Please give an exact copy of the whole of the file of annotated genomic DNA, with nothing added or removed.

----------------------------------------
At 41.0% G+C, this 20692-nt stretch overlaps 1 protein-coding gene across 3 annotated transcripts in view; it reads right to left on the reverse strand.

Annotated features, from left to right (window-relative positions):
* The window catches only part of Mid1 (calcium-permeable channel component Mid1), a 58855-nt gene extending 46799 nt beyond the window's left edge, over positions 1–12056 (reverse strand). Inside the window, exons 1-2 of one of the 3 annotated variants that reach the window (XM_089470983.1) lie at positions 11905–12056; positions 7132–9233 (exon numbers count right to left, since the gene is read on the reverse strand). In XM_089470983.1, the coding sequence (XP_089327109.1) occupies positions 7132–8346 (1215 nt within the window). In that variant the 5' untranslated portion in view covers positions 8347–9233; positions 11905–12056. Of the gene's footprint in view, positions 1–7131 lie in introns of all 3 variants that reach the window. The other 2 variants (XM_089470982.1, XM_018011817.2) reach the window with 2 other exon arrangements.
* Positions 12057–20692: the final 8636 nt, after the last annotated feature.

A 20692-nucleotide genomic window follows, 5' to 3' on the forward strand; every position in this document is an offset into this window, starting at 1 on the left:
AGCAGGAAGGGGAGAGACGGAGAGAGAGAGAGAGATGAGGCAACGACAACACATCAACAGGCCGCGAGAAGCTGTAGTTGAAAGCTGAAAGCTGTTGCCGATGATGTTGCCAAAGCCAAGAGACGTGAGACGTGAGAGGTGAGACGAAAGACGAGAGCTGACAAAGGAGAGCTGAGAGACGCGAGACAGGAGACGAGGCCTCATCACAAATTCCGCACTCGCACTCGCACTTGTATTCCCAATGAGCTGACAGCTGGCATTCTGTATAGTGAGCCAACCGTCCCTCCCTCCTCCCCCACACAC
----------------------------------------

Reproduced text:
At 41.0% G+C, this 20692-nt stretch overlaps 1 protein-coding gene across 3 annotated transcripts in view; it reads right to left on the reverse strand.

Annotated features, from left to right (window-relative positions):
* The window catches only part of Mid1 (calcium-permeable channel component Mid1), a 58855-nt gene extending 46799 nt beyond the window's left edge, over positions 1–12056 (reverse strand). Inside the window, exons 1-2 of one of the 3 annotated variants that reach the window (XM_089470983.1) lie at positions 11905–12056; positions 7132–9233 (exon numbers count right to left, since the gene is read on the reverse strand). In XM_089470983.1, the coding sequence (XP_089327109.1) occupies positions 7132–8346 (1215 nt within the window). In that variant the 5' untranslated portion in view covers positions 8347–9233; positions 11905–12056. Of the gene's footprint in view, positions 1–7131 lie in introns of all 3 variants that reach the window. The other 2 variants (XM_089470982.1, XM_018011817.2) reach the window with 2 other exon arrangements.
* Positions 12057–20692: the final 8636 nt, after the last annotated feature.

A 20692-nucleotide genomic window follows, 5' to 3' on the forward strand; every position in this document is an offset into this window, starting at 1 on the left:
AGCAGGAAGGGGAGAGACGGAGAGAGAGAGAGAGATGAGGCAACGACAACACATCAACAGGCCGCGAGAAGCTGTAGTTGAAAGCTGAAAGCTGTTGCCGATGATGTTGCCAAAGCCAAGAGACGTGAGACGTGAGAGGTGAGACGAAAGACGAGAGCTGACAAAGGAGAGCTGAGAGACGCGAGACAGGAGACGAGGCCTCATCACAAATTCCGCACTCGCACTCGCACTTGTATTCCCAATGAGCTGACAGCTGGCATTCTGTATAGTGAGCCAACCGTCCCTCCCTCCTCCCCCACACAC